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Gitmo's Defense Lawyers Are Still In The Dark A Year After The Torture Report

A year since the Obama administration begrudgingly agreed to release the Senate's torture report, Guantanamo Bay Naval Base remains a stark reminder of its fiercely secretive policies.

Posted on December 9, 2015, at 9:08 a.m. ET

Charles Dharapak / AP

GUANTANAMO BAY NAVAL BASE, Cuba — The car pulls over onto a side access point at the very end of Kittery Ridge Road on Guantanamo Bay Naval Base. It’s early morning in Cuba, and the sun is just peeking over the rugged hills that frame the island’s coastline. Ahead is a checkpoint, a bright blue roof on thick white posts. About a half mile past that toward the Caribbean Sea, the dark shadows of guard towers poke up from a seaside cove, the skeleton of Guantanamo Bay Detention Facility’s Camp Delta.

“This is about as far as I can take you,” the officer in the driver’s seat says, pausing for a few minutes before turning around.

The new Guantanamo Joint Task Force commander Adm. Peter Clarke, who took over in November, decided to double-down on a supposed long-standing policy, that the military trials of the alleged 9/11 conspirators are wholly and completely separate from the notorious facility that holds them. If you’re down here to cover the hearings of alleged 9/11 mastermind Khalid Sheikh Mohammed, the latest of which is slated for the week of Dec. 7, you absolutely can’t tour the detention facility where he and his four co-conspirators are kept.

Not that you can any other time either. The joint task force hasn’t let press into the prison in months. The next time the task force plans to it’s expected to be tightly controlled, with little access to prison personnel, inmates, or the notorious facilities where they were tortured a decade ago.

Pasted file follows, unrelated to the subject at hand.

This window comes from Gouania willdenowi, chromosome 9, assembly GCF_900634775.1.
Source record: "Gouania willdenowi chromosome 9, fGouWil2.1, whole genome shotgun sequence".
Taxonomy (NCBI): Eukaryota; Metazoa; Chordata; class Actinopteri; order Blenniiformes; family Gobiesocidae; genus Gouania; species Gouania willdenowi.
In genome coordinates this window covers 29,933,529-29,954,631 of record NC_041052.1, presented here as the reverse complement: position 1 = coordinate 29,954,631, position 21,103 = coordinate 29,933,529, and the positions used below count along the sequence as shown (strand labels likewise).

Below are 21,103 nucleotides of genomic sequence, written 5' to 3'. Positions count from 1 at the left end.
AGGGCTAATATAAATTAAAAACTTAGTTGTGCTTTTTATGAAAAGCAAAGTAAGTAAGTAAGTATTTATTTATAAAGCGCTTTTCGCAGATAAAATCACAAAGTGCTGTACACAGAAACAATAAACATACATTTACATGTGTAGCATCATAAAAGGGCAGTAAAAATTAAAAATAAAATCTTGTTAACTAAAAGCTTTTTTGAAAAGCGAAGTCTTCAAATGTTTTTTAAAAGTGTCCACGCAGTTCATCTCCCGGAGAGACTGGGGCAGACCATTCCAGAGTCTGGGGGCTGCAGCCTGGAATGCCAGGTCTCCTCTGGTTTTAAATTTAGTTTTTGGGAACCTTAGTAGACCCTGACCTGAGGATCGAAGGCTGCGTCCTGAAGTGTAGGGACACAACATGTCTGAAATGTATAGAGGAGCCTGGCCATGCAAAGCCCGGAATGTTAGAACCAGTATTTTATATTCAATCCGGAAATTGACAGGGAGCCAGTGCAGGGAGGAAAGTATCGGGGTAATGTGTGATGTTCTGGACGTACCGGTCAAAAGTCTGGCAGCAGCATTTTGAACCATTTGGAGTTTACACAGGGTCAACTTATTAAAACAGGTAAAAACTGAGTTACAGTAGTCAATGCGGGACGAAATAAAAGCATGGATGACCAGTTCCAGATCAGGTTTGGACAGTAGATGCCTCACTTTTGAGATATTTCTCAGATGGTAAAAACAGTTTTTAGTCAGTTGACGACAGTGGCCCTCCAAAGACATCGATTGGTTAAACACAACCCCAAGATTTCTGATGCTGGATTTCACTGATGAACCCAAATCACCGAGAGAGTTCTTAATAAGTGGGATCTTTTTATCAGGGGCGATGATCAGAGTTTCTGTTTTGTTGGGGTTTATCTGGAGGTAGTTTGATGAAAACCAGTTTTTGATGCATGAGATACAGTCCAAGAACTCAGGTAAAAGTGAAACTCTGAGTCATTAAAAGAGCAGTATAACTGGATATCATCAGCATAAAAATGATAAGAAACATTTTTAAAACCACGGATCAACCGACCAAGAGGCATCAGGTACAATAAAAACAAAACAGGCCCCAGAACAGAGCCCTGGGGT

That torture was documented in painstaking public detail a year ago Wednesday with the release of the executive summary of the Senate Intelligence Committee's gruesome torture report. The summary publicly confirmed for the first time the atrocities that took place just beyond that checkpoint and a handful of other secret overseas black sites, where terror suspects were subject to waterboarding, rectal feeding, and a whole swath of other interrogation techniques now considered torture.

And yet, despite vows of transparency, the White House continues to walk a delicate line, both at Guantanamo Bay and in its dealings with torture. It advocates transparency while quietly working to bury as much of its predecessors’ history as possible — if not through its own actions, through the enabling of others. Nowhere, perhaps, is this contradiction more evident than in the tropical bay off Cuba’s southeast coast.

Despite years worth of access requests from defense teams, lawyers say they've seen little improvement since the report's summary was released last December.

"Nothing has changed since the release of the redacted executive summary of the [Senate torture] report," James Connell, a lawyer for 9/11 suspect Ammar al-Baluchi said after court Tuesday, adding that defense teams still have access only to the redacted, public version of the 500-page document.

The Obama White House, through its military commissions team, has continued to refuse access to the full, still-classified torture report or even the unredacted executive summary, despite counsels' possession of adequate top-secret clearances. Chief military commissions prosecutor Brig. Gen. Mark Martins said in February that the prosecution team was combing through the full report to determine whether defense teams were entitled to see the full report or any of the millions of documents it cites. He told reporters Saturday that that process is ongoing.